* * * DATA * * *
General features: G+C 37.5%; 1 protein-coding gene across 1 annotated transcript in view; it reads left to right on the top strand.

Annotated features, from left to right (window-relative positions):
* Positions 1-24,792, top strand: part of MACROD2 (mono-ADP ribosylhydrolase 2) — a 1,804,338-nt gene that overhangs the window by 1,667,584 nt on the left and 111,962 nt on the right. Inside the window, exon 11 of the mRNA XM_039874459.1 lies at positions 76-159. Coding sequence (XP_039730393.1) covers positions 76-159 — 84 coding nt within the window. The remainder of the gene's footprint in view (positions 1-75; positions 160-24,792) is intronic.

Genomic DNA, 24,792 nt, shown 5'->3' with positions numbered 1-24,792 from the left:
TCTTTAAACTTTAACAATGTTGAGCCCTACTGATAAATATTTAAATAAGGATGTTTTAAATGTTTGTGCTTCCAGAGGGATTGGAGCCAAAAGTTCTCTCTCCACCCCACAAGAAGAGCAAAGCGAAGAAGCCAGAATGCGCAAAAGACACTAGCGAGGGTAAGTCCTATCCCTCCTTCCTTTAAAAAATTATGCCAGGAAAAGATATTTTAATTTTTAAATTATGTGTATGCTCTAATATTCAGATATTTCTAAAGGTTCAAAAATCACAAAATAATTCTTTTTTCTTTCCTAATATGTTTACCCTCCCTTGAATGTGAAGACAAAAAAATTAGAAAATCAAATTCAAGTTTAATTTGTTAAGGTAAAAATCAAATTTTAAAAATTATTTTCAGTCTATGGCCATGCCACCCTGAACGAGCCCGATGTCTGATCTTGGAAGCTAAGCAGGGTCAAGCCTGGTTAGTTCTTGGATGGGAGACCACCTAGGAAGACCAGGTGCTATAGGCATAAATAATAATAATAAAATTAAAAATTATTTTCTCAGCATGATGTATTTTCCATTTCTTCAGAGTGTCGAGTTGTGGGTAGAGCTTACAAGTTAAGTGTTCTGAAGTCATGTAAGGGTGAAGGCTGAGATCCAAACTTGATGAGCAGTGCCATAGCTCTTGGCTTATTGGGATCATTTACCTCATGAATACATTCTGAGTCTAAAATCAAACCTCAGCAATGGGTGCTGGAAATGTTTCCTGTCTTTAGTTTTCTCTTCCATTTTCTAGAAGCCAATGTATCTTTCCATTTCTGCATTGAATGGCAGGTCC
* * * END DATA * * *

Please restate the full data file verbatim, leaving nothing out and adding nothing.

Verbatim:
General features: G+C 37.5%; 1 protein-coding gene across 1 annotated transcript in view; it reads left to right on the top strand.

Annotated features, from left to right (window-relative positions):
* Positions 1-24,792, top strand: part of MACROD2 (mono-ADP ribosylhydrolase 2) — a 1,804,338-nt gene that overhangs the window by 1,667,584 nt on the left and 111,962 nt on the right. Inside the window, exon 11 of the mRNA XM_039874459.1 lies at positions 76-159. Coding sequence (XP_039730393.1) covers positions 76-159 — 84 coding nt within the window. The remainder of the gene's footprint in view (positions 1-75; positions 160-24,792) is intronic.

Genomic DNA, 24,792 nt, shown 5'->3' with positions numbered 1-24,792 from the left:
TCTTTAAACTTTAACAATGTTGAGCCCTACTGATAAATATTTAAATAAGGATGTTTTAAATGTTTGTGCTTCCAGAGGGATTGGAGCCAAAAGTTCTCTCTCCACCCCACAAGAAGAGCAAAGCGAAGAAGCCAGAATGCGCAAAAGACACTAGCGAGGGTAAGTCCTATCCCTCCTTCCTTTAAAAAATTATGCCAGGAAAAGATATTTTAATTTTTAAATTATGTGTATGCTCTAATATTCAGATATTTCTAAAGGTTCAAAAATCACAAAATAATTCTTTTTTCTTTCCTAATATGTTTACCCTCCCTTGAATGTGAAGACAAAAAAATTAGAAAATCAAATTCAAGTTTAATTTGTTAAGGTAAAAATCAAATTTTAAAAATTATTTTCAGTCTATGGCCATGCCACCCTGAACGAGCCCGATGTCTGATCTTGGAAGCTAAGCAGGGTCAAGCCTGGTTAGTTCTTGGATGGGAGACCACCTAGGAAGACCAGGTGCTATAGGCATAAATAATAATAATAAAATTAAAAATTATTTTCTCAGCATGATGTATTTTCCATTTCTTCAGAGTGTCGAGTTGTGGGTAGAGCTTACAAGTTAAGTGTTCTGAAGTCATGTAAGGGTGAAGGCTGAGATCCAAACTTGATGAGCAGTGCCATAGCTCTTGGCTTATTGGGATCATTTACCTCATGAATACATTCTGAGTCTAAAATCAAACCTCAGCAATGGGTGCTGGAAATGTTTCCTGTCTTTAGTTTTCTCTTCCATTTTCTAGAAGCCAATGTATCTTTCCATTTCTGCATTGAATGGCAGGTCC